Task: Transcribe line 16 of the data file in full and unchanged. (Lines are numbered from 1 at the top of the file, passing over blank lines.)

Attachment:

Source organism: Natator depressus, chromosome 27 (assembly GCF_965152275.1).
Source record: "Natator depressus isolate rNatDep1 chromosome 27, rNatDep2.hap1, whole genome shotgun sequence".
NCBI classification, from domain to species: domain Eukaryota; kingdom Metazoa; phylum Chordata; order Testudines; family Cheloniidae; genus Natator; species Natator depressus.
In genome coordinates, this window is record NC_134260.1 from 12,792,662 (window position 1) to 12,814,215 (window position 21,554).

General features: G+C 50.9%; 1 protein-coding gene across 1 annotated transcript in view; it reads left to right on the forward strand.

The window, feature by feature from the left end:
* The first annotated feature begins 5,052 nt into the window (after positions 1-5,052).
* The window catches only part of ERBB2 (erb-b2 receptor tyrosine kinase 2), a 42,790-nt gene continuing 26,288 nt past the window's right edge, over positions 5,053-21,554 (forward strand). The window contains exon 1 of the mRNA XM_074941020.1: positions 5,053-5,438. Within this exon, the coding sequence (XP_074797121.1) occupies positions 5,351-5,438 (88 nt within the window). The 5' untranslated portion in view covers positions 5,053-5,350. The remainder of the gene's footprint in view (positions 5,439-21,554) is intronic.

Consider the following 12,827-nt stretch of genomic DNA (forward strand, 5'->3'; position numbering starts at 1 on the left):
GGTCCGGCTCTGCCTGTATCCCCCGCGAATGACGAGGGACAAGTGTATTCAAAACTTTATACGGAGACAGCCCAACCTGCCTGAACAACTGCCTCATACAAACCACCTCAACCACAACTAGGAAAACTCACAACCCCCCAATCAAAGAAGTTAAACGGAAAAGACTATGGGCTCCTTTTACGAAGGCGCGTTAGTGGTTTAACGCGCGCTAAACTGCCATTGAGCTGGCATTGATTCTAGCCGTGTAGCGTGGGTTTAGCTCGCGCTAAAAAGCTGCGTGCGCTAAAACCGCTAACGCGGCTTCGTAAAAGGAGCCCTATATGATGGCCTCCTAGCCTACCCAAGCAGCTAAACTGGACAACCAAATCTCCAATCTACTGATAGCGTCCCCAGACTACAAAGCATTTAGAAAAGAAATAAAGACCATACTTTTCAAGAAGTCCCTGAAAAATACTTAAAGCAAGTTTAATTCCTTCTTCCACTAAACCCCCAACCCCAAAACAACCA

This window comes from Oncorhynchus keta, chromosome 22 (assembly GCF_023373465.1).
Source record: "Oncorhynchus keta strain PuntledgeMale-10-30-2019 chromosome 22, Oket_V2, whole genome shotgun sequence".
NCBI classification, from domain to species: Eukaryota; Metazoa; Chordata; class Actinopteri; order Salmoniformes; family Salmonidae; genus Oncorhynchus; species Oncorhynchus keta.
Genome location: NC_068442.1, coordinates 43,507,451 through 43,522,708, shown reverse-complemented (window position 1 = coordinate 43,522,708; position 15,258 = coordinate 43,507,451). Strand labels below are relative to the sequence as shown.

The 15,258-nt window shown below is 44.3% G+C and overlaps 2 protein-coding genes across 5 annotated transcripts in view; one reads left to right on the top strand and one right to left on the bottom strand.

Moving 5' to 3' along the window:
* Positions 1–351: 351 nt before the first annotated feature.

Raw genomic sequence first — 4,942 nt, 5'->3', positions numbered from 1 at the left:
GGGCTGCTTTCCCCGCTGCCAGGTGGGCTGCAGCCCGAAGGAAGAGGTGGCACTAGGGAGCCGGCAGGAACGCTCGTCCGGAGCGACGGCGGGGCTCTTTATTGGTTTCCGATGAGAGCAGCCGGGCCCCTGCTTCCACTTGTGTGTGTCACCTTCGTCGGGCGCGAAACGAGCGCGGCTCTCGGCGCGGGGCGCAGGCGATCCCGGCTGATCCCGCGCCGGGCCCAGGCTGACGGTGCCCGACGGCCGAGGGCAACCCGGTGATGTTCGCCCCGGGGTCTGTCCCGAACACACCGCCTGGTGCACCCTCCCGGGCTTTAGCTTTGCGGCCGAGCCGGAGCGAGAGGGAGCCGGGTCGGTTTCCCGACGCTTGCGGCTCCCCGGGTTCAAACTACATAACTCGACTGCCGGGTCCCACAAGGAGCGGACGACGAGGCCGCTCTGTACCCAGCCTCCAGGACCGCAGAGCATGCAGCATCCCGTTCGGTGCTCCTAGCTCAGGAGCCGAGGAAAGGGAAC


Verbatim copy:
Moving 5' to 3' along the window: